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Summary: Four reliable indicators of God’s attitude toward us.

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How can you be sure that God is pleased with you? This of course is a perennial question. Every generation as searched for certainty, assurance that God’s pleased with them.

One tribal group in the country of Vanautu, the islands that Leigh and Barbara Labrecque will be moving to as Bible translators in six months, have a unique way of knowing whether God’s accepted them or not. You see, Vanautu is where bungie cord jumping started, but the native Vanautu people use vines instead of cords. The people confess their sins, and then tie a vine to their ankle. Then they jump, and if they don’t die, they can be sure that God’s accepted their confession, but if they die they know that God hasn’t accepted their confession.

People look to different things to try to find assurance of God’s acceptance. One of the most popular indicators of God’s acceptance down through the ages has been our circumstances in life. Historians who study the history of religion call this the principle of retribution. Simply put, the principle of retribution holds that God always rewards people he accepts with prosperity, and punishes people he doesn’t accept with suffering. Sheffield University Old Testament scholar David Clines says, "In one form or another [the principle of retribution] is shared by most human beings, not just religious people, since it is the foundation of most people’s childhood upbringing: certain behavior will earn you rewards, while certain behavior will bring pain or disaster" (Clines cited in Zuck 131). The principle of retribution allows no exceptions, but it claims that all suffering is a sign that God is displeased with people, and that all prosperity is a sign that God is pleased with someone. This principle of retribution lies at the heart of virtually every ancient religion, whether it’s the paganism of the Babylonians and the Egyptians, or the karma of Hinduism and Buddhism.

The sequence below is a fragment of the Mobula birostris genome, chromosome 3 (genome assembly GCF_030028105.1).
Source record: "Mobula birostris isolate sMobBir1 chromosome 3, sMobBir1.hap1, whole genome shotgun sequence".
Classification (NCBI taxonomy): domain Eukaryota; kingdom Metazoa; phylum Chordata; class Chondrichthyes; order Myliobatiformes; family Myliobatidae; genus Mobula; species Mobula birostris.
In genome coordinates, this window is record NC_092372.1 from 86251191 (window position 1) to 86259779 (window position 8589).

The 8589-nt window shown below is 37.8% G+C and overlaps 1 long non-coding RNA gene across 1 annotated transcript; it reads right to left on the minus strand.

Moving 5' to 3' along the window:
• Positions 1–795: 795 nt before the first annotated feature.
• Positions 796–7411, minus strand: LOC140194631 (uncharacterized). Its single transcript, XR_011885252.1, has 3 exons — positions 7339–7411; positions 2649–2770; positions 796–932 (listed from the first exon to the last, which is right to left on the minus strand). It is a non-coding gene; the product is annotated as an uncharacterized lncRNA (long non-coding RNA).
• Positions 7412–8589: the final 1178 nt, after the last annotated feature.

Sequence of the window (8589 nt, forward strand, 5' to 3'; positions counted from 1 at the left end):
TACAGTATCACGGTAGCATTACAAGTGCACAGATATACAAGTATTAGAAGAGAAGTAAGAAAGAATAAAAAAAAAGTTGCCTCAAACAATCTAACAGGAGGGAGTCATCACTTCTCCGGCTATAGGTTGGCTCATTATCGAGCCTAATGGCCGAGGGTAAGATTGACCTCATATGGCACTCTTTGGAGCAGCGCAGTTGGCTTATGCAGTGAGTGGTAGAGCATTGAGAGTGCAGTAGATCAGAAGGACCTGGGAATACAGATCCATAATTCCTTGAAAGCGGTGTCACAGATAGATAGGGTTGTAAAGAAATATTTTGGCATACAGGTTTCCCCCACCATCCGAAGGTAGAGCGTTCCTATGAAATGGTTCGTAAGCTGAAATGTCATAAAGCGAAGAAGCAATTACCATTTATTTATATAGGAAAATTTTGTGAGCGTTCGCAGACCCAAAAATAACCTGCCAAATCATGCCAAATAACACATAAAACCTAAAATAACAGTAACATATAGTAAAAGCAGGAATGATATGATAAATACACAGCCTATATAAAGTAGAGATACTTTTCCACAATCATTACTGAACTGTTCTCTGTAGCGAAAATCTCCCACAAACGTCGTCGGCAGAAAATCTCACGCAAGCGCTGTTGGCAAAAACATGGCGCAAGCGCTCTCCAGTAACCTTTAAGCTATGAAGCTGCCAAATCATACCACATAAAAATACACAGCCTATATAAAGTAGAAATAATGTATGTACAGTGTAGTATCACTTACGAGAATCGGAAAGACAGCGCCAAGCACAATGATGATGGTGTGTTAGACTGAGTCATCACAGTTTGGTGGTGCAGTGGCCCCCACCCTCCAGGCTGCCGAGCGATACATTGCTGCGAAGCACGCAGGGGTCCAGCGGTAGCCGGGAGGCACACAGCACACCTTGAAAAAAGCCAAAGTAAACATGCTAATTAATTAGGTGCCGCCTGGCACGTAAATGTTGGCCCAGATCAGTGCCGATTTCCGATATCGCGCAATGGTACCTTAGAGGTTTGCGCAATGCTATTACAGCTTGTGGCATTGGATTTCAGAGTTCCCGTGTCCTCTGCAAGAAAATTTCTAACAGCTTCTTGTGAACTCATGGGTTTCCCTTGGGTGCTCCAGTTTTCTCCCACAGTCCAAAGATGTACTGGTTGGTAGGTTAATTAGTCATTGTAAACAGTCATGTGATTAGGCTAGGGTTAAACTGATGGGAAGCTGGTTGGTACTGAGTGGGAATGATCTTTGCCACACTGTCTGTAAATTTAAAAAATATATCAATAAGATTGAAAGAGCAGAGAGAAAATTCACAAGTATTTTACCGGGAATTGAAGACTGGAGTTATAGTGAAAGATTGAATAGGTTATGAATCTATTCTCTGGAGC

Lot’s of Christians today unknowingly hold to this principle of retribution. The most obvious example is the "name it, claim it" movement that’s popular on Christian television. These people say if you have enough faith in Jesus you’ll be financially rich, physically healthy, and happy in life. In this view, poverty, sickness, and unhappiness are always a sign that you don’t have enough faith or that there’s some hidden sin in your life. The ancient Babylonians would give a hearty "Amen" to the name it, claim it movement.

But most of us slip into the principle of retribution in more subtle ways. We reason, "God must be pleased with me because my stock went up this month." Or we think, "I know God’s happy with how I’m living because I got a promotion at work." Or the pastor’s version of this: "God must be pleased with my ministry because the church is growing." The other side of this is thinking, "God’s displeased with me because I’m infertile," or "God’s unhappy with me because I was laid off from work." Or the pastor’s version, "God must be displeased with me because the church is struggling."

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